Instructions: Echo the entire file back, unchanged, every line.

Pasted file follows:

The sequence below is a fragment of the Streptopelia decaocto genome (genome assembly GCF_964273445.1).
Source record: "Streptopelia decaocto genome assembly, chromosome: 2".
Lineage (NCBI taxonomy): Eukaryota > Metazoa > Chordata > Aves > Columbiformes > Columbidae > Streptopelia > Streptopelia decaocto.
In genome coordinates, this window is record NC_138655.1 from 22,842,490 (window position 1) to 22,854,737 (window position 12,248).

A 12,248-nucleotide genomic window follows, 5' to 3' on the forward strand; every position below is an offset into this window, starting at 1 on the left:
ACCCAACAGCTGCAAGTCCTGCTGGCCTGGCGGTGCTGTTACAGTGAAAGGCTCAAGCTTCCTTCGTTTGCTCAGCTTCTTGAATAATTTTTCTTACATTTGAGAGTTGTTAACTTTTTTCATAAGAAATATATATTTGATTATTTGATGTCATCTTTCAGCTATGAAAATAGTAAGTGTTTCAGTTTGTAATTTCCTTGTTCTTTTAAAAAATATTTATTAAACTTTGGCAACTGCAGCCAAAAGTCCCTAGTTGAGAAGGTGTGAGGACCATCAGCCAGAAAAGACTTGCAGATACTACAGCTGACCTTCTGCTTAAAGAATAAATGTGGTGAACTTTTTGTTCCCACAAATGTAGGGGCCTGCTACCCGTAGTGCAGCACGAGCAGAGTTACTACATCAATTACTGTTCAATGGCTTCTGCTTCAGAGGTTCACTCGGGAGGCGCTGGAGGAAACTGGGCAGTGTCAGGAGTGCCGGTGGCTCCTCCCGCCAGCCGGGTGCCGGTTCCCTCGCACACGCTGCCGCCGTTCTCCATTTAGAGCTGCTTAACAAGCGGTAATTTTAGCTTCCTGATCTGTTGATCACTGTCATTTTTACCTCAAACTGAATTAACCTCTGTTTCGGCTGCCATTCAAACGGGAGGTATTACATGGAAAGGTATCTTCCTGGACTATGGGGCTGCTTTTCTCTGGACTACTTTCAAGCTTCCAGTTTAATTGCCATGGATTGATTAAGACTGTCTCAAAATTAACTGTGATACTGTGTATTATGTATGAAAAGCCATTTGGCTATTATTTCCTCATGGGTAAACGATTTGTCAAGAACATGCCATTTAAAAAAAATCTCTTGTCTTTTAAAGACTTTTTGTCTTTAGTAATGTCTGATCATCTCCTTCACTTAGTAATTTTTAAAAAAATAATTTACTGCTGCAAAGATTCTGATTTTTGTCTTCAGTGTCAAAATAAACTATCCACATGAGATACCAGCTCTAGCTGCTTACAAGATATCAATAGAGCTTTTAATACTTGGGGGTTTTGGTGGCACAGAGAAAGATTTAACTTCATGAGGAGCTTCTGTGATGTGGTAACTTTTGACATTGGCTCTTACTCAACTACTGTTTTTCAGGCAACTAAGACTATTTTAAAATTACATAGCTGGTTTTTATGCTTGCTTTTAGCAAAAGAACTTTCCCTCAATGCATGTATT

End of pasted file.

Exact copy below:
The sequence below is a fragment of the Streptopelia decaocto genome (genome assembly GCF_964273445.1).
Source record: "Streptopelia decaocto genome assembly, chromosome: 2".
Lineage (NCBI taxonomy): Eukaryota > Metazoa > Chordata > Aves > Columbiformes > Columbidae > Streptopelia > Streptopelia decaocto.
In genome coordinates, this window is record NC_138655.1 from 22,842,490 (window position 1) to 22,854,737 (window position 12,248).

A 12,248-nucleotide genomic window follows, 5' to 3' on the forward strand; every position below is an offset into this window, starting at 1 on the left:
ACCCAACAGCTGCAAGTCCTGCTGGCCTGGCGGTGCTGTTACAGTGAAAGGCTCAAGCTTCCTTCGTTTGCTCAGCTTCTTGAATAATTTTTCTTACATTTGAGAGTTGTTAACTTTTTTCATAAGAAATATATATTTGATTATTTGATGTCATCTTTCAGCTATGAAAATAGTAAGTGTTTCAGTTTGTAATTTCCTTGTTCTTTTAAAAAATATTTATTAAACTTTGGCAACTGCAGCCAAAAGTCCCTAGTTGAGAAGGTGTGAGGACCATCAGCCAGAAAAGACTTGCAGATACTACAGCTGACCTTCTGCTTAAAGAATAAATGTGGTGAACTTTTTGTTCCCACAAATGTAGGGGCCTGCTACCCGTAGTGCAGCACGAGCAGAGTTACTACATCAATTACTGTTCAATGGCTTCTGCTTCAGAGGTTCACTCGGGAGGCGCTGGAGGAAACTGGGCAGTGTCAGGAGTGCCGGTGGCTCCTCCCGCCAGCCGGGTGCCGGTTCCCTCGCACACGCTGCCGCCGTTCTCCATTTAGAGCTGCTTAACAAGCGGTAATTTTAGCTTCCTGATCTGTTGATCACTGTCATTTTTACCTCAAACTGAATTAACCTCTGTTTCGGCTGCCATTCAAACGGGAGGTATTACATGGAAAGGTATCTTCCTGGACTATGGGGCTGCTTTTCTCTGGACTACTTTCAAGCTTCCAGTTTAATTGCCATGGATTGATTAAGACTGTCTCAAAATTAACTGTGATACTGTGTATTATGTATGAAAAGCCATTTGGCTATTATTTCCTCATGGGTAAACGATTTGTCAAGAACATGCCATTTAAAAAAAATCTCTTGTCTTTTAAAGACTTTTTGTCTTTAGTAATGTCTGATCATCTCCTTCACTTAGTAATTTTTAAAAAAATAATTTACTGCTGCAAAGATTCTGATTTTTGTCTTCAGTGTCAAAATAAACTATCCACATGAGATACCAGCTCTAGCTGCTTACAAGATATCAATAGAGCTTTTAATACTTGGGGGTTTTGGTGGCACAGAGAAAGATTTAACTTCATGAGGAGCTTCTGTGATGTGGTAACTTTTGACATTGGCTCTTACTCAACTACTGTTTTTCAGGCAACTAAGACTATTTTAAAATTACATAGCTGGTTTTTATGCTTGCTTTTAGCAAAAGAACTTTCCCTCAATGCATGTATT